Hop's tips for wet weather events If you are coming to watch or volunteer, go get a rain poncho from the $2 shop. They usually have them, they are about $2 to $4. They'll keep you dry without having to wear heavy rain gear all day. If you racing and are worried about your board, then a few things at the end of the day's racing, will help your deck live to fight another day. Wipe it down, get all the moisture off. Turn your board upside down and spin each wheel, in a dry place, for about 2 to 5 minutes on each wheel. This will remove all the water out of your bearings, dry them out, stop them seizing up over night. You'll have to do it straight away, so on the train or bus on the way home or in the garage at home. If you have any other tips, post them up on our Facebook page or in the comments below. When are the next events? Deep End is on this Saturday 29th June Keira Kaos is on this Sunday 30th June I'll see you all there! (please note I just changed the dates, I got them wrong)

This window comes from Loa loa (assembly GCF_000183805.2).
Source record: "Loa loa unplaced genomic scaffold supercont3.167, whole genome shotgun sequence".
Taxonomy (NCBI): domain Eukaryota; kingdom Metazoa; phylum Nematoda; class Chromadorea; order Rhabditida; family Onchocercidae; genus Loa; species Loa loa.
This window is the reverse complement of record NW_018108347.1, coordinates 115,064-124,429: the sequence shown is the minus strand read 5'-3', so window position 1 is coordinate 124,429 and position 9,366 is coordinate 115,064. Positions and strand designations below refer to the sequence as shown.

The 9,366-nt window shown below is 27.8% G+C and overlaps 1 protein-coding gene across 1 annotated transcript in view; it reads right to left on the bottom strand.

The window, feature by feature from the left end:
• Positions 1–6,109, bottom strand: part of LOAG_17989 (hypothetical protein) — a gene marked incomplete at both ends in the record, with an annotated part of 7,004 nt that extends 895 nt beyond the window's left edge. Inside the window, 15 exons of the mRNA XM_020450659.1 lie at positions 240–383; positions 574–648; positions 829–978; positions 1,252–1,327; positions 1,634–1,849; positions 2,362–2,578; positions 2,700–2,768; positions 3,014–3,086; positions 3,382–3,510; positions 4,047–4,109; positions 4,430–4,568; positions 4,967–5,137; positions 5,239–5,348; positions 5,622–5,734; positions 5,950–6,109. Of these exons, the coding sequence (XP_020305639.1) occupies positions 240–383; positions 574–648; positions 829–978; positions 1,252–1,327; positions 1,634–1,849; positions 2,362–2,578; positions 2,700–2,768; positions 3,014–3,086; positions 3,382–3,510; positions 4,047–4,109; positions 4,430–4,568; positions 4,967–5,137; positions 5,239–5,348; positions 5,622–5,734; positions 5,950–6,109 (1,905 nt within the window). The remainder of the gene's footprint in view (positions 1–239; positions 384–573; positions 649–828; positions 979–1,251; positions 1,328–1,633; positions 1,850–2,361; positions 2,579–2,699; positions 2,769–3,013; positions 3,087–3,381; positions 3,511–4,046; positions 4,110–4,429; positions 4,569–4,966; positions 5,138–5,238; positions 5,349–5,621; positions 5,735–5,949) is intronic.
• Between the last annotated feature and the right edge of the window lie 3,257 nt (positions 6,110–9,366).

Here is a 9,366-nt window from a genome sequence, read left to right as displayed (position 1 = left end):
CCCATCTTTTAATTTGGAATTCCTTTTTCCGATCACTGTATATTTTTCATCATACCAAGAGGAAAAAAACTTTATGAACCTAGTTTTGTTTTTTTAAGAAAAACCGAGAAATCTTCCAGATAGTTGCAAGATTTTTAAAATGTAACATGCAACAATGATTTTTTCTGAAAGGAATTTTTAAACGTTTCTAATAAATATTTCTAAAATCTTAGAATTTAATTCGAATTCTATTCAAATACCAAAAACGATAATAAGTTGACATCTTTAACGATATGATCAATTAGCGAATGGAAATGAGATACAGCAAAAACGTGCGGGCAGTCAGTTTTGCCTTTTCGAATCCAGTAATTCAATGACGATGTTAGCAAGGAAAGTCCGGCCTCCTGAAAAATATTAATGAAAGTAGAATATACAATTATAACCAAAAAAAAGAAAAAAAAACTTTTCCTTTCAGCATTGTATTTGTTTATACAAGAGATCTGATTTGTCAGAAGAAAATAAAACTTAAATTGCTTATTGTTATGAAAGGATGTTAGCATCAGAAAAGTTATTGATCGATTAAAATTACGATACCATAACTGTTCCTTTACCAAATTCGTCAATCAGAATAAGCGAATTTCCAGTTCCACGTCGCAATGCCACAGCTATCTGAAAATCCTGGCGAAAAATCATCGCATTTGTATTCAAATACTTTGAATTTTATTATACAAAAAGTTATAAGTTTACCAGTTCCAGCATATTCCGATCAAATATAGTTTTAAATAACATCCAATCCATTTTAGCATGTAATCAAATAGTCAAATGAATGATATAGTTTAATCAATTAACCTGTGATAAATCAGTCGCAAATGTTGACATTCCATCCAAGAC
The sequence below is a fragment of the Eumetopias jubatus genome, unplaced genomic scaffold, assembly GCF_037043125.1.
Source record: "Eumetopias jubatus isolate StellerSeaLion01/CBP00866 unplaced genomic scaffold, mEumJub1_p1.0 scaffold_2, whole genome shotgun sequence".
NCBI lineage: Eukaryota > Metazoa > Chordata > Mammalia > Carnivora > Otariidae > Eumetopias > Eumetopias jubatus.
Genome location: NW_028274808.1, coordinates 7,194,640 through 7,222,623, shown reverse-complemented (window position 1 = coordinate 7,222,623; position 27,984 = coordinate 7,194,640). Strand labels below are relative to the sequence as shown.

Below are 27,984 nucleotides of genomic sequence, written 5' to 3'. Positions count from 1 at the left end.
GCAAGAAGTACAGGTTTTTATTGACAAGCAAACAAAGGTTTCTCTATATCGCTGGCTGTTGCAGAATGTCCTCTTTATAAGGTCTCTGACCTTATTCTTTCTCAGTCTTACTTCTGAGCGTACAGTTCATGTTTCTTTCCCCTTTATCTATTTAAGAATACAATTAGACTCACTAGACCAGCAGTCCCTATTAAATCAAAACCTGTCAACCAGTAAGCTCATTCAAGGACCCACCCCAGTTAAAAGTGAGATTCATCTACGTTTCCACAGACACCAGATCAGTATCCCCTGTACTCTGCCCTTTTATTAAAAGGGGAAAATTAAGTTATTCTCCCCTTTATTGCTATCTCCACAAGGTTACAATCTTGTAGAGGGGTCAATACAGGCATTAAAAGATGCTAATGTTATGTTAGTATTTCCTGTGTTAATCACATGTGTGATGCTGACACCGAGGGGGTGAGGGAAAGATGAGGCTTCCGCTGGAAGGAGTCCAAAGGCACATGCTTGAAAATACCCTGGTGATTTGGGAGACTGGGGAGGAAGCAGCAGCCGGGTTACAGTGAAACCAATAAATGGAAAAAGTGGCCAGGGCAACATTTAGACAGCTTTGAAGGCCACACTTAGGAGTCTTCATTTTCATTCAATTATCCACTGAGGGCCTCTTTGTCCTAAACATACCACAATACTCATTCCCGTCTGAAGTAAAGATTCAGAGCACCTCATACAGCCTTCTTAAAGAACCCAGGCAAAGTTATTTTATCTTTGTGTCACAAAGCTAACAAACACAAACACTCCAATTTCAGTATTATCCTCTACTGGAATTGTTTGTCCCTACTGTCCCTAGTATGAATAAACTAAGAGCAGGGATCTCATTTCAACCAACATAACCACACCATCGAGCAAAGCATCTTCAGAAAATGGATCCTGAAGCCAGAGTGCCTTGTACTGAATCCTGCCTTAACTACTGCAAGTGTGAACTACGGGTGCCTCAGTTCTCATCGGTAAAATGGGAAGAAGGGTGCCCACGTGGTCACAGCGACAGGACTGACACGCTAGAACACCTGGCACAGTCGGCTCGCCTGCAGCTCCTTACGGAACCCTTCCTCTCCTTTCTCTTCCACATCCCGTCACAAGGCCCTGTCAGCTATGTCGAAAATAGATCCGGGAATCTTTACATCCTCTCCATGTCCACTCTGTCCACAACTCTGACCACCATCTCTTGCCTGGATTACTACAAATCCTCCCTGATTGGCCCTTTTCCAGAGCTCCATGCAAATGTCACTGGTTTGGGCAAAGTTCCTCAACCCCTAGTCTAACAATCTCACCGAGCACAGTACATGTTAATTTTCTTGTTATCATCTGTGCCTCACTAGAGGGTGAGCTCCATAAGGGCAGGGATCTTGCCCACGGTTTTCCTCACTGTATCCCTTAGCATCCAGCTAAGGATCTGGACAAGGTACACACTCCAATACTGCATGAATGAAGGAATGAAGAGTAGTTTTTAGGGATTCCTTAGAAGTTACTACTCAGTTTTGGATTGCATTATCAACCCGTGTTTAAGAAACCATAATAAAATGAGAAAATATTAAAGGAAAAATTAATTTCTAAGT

Finishline and rego tent Finishline and rego tent

    Last hairpin Last hairpin

    mossd5 mossd4 mossd2

    IGSA Mt Keira race report and videos